How One Complaint Reveals The Flaws In Oregon’s Pesticide Regulation
Forest owners in the Northwest use helicopters to spray weed killer after logging.
It’s an effective way to kill plants like blackberry and alder that compete with the next crop of tree seedlings. But it’s controversial. Last year people near the coastal Oregon city of Gold Beach claimed they were poisoned. State officials and timber lobbyists blamed that incident on mistakes by the pilot. But sometimes, communities report drift even when timber companies appear to be following the rules.
The notes on Lori Valuch’s yellow legal pad tell her story from the April day a helicopter sprayed nearby.
Valuch: “Symptoms: Face burning, eyes red, tongue feels weird and burns. Coughing, clearing throat and spitting.”
Valuch is reading those notes in the living room of her house in Tiller, along Oregon’s South Umpqua River. She’s not done.
Valuch: “First I had a stomach ache, eyes, nasal passage, throat all burning. Lips and tongue burning, kinda tingly, heart feels like it’s racing.”
The Oregon Department of Agriculture found no chemicals on her property but did find traces at her neighbors’.
It’s not the first time the state failed to connect the spraying to the symptoms.
Last year Gold Beach residents complained a helicopter poisoned them. Investigators found chemicals from the helicopter on some properties but stopped of short of linking them to reported symptoms.
That case resulted in state senate hearings, a lawsuit and a $10,000 fine against the pilot.
The industry said one negligent pilot there gave the practice a bad name, and existing laws work if you follow them.
But that’s what’s interesting about Tiller. Here, there’s no such scapegoat.
But chemicals still drifted. And residents still complained.
Joe Valuch: "If they sprayed over here and sprayed over there you know they sprayed in the river."
From a grassy bank, Joe Valuch peers over Jackson Creek near his house. This is where it feeds into the South Umpqua River, and also where the state found traces of the weed killer atrazine.
Across the creek is the Seneca Jones Timber company land that was sprayed.
His wife Lori is down by the water with Chris Rusch, a retired forest service botanist who lives in Tiller. They’re hunting for signs of herbicide damage.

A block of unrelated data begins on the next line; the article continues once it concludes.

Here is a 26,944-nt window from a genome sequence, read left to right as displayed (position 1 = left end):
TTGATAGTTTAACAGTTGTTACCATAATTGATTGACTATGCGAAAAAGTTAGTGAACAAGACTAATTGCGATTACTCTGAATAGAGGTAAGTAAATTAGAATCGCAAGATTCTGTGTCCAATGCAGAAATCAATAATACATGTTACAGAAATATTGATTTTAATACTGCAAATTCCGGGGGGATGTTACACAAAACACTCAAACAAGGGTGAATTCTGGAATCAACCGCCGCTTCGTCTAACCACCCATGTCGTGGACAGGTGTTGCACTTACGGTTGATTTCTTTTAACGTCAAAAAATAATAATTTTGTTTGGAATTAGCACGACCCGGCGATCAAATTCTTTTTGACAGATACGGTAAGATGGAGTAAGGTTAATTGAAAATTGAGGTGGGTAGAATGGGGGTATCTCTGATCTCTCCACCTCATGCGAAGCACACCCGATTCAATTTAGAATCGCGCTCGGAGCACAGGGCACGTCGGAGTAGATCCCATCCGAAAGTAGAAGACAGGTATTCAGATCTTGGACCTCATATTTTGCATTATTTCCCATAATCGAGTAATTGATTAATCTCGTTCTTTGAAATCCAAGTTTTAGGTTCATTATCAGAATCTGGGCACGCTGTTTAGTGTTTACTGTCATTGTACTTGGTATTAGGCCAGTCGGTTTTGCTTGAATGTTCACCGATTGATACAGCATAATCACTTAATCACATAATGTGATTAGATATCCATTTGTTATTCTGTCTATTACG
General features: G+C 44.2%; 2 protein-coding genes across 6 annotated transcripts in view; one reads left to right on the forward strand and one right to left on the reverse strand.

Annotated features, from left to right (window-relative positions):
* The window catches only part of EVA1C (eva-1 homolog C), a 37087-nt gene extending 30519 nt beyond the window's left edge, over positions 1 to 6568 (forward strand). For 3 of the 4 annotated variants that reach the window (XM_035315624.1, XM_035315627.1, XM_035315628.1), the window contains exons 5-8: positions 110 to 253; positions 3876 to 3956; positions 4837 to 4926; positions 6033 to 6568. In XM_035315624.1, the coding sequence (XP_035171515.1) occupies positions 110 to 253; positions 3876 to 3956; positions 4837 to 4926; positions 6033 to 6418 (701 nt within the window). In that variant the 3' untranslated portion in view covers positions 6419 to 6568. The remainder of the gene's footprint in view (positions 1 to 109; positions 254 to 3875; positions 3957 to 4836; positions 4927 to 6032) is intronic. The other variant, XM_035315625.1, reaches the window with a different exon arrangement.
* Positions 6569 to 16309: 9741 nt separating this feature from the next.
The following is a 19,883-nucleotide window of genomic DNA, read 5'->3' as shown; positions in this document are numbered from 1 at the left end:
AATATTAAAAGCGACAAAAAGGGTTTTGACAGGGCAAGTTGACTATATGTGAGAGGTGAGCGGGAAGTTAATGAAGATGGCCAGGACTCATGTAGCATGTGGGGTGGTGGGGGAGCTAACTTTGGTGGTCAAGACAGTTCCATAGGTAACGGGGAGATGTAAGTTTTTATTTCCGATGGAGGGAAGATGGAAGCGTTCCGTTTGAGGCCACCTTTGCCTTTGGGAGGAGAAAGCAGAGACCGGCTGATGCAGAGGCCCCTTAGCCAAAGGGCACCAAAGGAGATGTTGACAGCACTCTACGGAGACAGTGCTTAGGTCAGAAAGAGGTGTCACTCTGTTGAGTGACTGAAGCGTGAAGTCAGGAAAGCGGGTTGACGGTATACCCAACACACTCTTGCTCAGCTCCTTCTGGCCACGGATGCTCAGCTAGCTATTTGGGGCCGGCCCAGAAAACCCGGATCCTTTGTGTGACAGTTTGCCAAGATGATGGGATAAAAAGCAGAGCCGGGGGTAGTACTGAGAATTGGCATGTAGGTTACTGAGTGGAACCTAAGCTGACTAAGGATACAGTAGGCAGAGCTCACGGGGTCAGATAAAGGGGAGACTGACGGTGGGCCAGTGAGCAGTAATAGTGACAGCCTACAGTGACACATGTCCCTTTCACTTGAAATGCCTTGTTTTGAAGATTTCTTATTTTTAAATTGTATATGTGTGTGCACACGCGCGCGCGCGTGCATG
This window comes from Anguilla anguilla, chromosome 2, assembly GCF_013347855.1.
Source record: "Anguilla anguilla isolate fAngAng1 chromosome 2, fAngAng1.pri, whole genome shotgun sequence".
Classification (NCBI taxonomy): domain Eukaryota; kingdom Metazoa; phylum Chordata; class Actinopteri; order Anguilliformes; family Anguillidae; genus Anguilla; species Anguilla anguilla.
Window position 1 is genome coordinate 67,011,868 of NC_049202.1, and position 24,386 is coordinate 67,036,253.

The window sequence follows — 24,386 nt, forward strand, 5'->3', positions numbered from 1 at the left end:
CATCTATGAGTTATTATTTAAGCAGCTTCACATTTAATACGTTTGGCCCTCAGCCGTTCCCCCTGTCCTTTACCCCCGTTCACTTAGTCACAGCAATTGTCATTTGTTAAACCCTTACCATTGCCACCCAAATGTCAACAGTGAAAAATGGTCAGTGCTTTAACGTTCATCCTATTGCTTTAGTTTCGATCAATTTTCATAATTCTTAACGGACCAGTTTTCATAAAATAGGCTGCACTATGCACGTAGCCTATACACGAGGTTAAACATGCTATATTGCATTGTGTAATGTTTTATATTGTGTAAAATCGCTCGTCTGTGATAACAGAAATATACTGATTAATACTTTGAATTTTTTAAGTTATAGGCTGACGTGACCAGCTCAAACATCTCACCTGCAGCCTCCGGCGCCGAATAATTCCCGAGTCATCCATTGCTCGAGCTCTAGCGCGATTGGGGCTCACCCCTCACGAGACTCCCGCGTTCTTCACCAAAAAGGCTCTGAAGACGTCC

Chris Rusch: “That one right in front of us there, see that Oregon ash tree foliage ... gone, pretty much.”
Joe, meanwhile, is naming the fish he’s not allowed to catch here: cutthroat trout, salmon, steelhead, the list goes on.
Joe Valuch: "Nope. It's all protected. Spawning grounds. Protected from people who would catch and release. Not from people who would dump and destroy."
Atrazine and spawning grounds don’t mix well.
Here’s UC-Berkeley professor Tyrone Hayes, explaining why during a conference at the University of Oregon.
Hayes: “There’s a huge amount of data on salmon showing that atrazine interferes with their ability to make sperm, it interferes with the male’s ability to follow the female’s pheromones and find the females, it interferes with some of the gill function...”
Hayes has been fighting atrazine’s maker, Syngenta, ever since his research showed the chemical did strange things to frog hormones.
He says one case of drift won’t cause lasting harm, but environmental groups point out Oregon offers less protection from drifting chemicals than other states. For instance, other states have larger no-spray buffers around homes and water.
In Tiller, atrazine was found about 250 feet from its target. A complaint came from 1,000 feet farther.
The stricter rules advocates are pushing for? They wouldn’t have required buffers that large.
Ted Reiss is a forester with Seneca Jones. He doesn’t mind hard questions about what went wrong in Tiller.
Reiss: “I don’t know that the industry is being unfairly vilified. I think there are relevant questions associated with making sure that things are done right and people’s health and the environment is protected.”
Seneca Jones hired Applebee Aviation to do the spraying. The state’s case file shows Applebee violated state law by allowing pesticides to drift off target. But how, it doesn’t say.
Applebee did not respond to interview requests.
The state’s case file also shows the companies followed the rules meant to prevent drift. They just didn’t work.
Reported wind speeds were within the desired range. Spraying stopped when winds picked up. The no-spray buffer was larger than required. The investigator’s notes describe the spray as, quote, “appropriate.”
Here’s Reiss, the Seneca Jones forester, again:
Reiss: “The application, we believe, was done correctly and still had a result where a very small amount was found where it shouldn’t have been. And that’s interesting to us as well.”
If he’s right, that makes for a big question facing Oregon lawmakers: How do you prevent cases like this?
The state’s Senate environment committee has another hearing on the topic in December.
In the meantime, a team crafting new legislation will meet with members of the timber industry. Under the current system, cases like Tiller leave even some of them confused.
Copyright 2014 Earthfix